Best Ever Buttermilk Poultry Brine

I hate to do two chicken posts in a row but a reader reached out to me after my Super Bowl grilling ideas post asking about using buttermilk as a brine instead of beer. So, I decided to answer that question here.

Buttermilk brining is often associated with Southern-style fried chicken. That flavor boast can be used with other cooking methods such as grilled and smoked chicken and other poultry. such as duck, quail, and even turkey. The great thing about this recipe/method is that you can use it with a whole bird or pieces. The idea is to use a delicate brine to add flavor while helping to keep the meat juicy while grilling, smoking, frying, or even tossing in your over.

But, we all know that charcoal and wood chips can’t be beat. So why not combine a buttermilk brine with your next chicken grilling session?

What is Buttermilk… Actually?


Back in the day, and still in some cultures, “buttermilk” was the liquid left in the churn after churning a whole bunch of butter! It often had bits of butter left in the mix… aka buttermilk. The kind purchased at your local grocery store is different as it’s a prepared product made from a process that is very similar to making yogurt using low-fat or skim milk.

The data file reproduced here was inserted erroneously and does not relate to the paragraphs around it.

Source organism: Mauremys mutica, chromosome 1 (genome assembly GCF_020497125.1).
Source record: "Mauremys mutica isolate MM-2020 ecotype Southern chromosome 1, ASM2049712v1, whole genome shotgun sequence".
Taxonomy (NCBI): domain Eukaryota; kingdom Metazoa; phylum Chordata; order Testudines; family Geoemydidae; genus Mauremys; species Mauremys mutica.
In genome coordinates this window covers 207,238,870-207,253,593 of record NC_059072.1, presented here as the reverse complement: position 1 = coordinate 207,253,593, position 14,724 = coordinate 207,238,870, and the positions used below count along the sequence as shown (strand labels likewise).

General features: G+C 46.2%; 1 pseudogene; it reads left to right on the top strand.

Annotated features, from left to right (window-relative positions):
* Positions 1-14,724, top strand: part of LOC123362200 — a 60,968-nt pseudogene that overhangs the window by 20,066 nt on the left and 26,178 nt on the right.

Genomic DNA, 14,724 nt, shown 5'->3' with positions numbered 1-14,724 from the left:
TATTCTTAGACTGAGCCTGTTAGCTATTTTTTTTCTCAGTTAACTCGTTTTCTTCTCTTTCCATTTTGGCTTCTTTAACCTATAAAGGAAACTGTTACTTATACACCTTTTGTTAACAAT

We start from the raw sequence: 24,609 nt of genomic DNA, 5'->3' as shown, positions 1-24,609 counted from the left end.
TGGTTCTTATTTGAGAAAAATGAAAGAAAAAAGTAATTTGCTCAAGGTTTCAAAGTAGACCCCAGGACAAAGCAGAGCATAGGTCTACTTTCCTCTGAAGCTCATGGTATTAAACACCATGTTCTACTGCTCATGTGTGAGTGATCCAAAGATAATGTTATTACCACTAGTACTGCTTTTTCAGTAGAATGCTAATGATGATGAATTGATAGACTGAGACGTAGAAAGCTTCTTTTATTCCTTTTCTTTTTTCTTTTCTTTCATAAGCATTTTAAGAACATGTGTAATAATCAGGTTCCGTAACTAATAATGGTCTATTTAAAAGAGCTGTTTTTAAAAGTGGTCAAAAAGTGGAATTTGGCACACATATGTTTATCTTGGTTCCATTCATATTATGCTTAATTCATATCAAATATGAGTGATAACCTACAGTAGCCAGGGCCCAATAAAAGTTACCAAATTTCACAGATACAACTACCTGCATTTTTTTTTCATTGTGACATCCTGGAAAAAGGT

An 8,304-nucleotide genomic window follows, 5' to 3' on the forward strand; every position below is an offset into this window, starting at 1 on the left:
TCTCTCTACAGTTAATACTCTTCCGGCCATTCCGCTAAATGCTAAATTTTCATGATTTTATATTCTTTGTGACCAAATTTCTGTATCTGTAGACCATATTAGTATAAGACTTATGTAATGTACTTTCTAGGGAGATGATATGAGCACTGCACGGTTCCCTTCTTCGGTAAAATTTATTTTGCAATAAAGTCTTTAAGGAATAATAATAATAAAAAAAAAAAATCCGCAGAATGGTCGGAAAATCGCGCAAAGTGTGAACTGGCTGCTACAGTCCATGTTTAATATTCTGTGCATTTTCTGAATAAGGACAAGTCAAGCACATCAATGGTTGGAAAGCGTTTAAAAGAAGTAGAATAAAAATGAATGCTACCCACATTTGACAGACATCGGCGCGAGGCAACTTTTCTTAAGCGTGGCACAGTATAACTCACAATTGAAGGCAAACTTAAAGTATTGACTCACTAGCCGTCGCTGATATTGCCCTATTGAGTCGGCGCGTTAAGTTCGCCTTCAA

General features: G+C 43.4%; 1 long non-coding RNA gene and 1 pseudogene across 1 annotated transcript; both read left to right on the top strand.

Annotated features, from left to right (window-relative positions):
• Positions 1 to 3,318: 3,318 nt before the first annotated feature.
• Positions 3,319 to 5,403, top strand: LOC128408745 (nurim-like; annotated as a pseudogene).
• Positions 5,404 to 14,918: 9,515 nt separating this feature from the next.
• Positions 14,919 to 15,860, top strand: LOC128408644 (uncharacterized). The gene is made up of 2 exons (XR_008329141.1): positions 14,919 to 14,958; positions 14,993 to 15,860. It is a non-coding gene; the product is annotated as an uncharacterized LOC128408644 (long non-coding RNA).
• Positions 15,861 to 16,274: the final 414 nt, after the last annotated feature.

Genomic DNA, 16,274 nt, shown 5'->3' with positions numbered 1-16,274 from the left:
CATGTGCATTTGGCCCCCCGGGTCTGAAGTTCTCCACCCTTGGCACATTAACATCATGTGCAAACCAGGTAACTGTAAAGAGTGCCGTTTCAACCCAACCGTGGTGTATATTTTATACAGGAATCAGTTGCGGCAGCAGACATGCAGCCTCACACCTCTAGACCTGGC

Toss in some bacteria, add a fermenting process, etc, etc, and you have the “cultured buttermilk” found in the dairy section. The end result, from either method, is a high level of lactic acid which does wonders in the world of baking and when used as a brine.

Fun fact, buttermilk is often lower in fat than regular milk as it’s made from skim or low-fat milk. And I hate to skim over, pun intended, the full details about buttermilk but there’s too much information on buttermilk and cultured buttermilk to list here. We have grilling to get to!

Kent’s Buttermilk Brine for Chicken / Poultry

This is pretty straightforward – double as needed depending on the amount of chicken you are cooking. The recipe below will brine 4-5 chicken breasts.


  • 2 cups cultured buttermilk (aka – storebought)
  • 1 1/2 tablespoons salt
  • 2 tablespoons brown sugar
  • 2 teaspoons black pepper
  • Dashes of garlic powder
  • Dashes of onion powder
  • splash of hot sauce if desired.

Combine everything in a bowl, add the chicken, cover, and place in the refrigerator for 2-4 hours. Remove chicken from brine, discard brine, and grill the chicken as you normally would using your desired seasonings and sauces. Enjoy!

Author Bio: Kent Whitaker, also known as “The Deck Chef,” is an award-winning culinary writer and cookbook author. He’s also penned Young Reader, NASCAR and History titles. The former winner of the Emeril Live Food Network Barbecue Contest also covers football, motorsports, and bass fishing. Kent currently lives in East Tennessee with his wife, son, and a couple of dogs that love when he fires up the smoker or grill. You can reach out to Kent at, Facebook, Instagram, and Twitter @thekentwhitaker.


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